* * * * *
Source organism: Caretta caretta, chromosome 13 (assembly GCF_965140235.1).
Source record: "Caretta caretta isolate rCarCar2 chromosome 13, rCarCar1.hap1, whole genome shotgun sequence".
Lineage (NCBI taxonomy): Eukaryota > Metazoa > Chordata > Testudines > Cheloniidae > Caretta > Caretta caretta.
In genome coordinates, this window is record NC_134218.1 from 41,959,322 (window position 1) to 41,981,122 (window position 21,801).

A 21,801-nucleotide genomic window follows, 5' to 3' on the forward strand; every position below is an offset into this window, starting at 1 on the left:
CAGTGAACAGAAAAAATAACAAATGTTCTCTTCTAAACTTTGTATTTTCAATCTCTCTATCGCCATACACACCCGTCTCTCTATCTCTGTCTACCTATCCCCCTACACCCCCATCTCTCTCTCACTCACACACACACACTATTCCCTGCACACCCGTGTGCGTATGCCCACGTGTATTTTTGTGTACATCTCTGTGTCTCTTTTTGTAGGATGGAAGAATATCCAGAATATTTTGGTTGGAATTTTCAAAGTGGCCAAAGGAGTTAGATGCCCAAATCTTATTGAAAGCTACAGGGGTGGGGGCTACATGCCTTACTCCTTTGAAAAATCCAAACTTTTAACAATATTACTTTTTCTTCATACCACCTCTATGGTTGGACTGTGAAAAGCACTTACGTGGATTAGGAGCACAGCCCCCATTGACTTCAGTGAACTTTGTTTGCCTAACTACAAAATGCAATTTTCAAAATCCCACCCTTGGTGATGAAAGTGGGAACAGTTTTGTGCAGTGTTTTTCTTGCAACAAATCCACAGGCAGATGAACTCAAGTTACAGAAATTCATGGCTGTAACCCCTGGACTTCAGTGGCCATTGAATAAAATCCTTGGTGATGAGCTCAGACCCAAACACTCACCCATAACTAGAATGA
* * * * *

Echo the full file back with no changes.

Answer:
Source organism: Caretta caretta, chromosome 13 (assembly GCF_965140235.1).
Source record: "Caretta caretta isolate rCarCar2 chromosome 13, rCarCar1.hap1, whole genome shotgun sequence".
Lineage (NCBI taxonomy): Eukaryota > Metazoa > Chordata > Testudines > Cheloniidae > Caretta > Caretta caretta.
In genome coordinates, this window is record NC_134218.1 from 41,959,322 (window position 1) to 41,981,122 (window position 21,801).

A 21,801-nucleotide genomic window follows, 5' to 3' on the forward strand; every position below is an offset into this window, starting at 1 on the left:
CAGTGAACAGAAAAAATAACAAATGTTCTCTTCTAAACTTTGTATTTTCAATCTCTCTATCGCCATACACACCCGTCTCTCTATCTCTGTCTACCTATCCCCCTACACCCCCATCTCTCTCTCACTCACACACACACACTATTCCCTGCACACCCGTGTGCGTATGCCCACGTGTATTTTTGTGTACATCTCTGTGTCTCTTTTTGTAGGATGGAAGAATATCCAGAATATTTTGGTTGGAATTTTCAAAGTGGCCAAAGGAGTTAGATGCCCAAATCTTATTGAAAGCTACAGGGGTGGGGGCTACATGCCTTACTCCTTTGAAAAATCCAAACTTTTAACAATATTACTTTTTCTTCATACCACCTCTATGGTTGGACTGTGAAAAGCACTTACGTGGATTAGGAGCACAGCCCCCATTGACTTCAGTGAACTTTGTTTGCCTAACTACAAAATGCAATTTTCAAAATCCCACCCTTGGTGATGAAAGTGGGAACAGTTTTGTGCAGTGTTTTTCTTGCAACAAATCCACAGGCAGATGAACTCAAGTTACAGAAATTCATGGCTGTAACCCCTGGACTTCAGTGGCCATTGAATAAAATCCTTGGTGATGAGCTCAGACCCAAACACTCACCCATAACTAGAATGA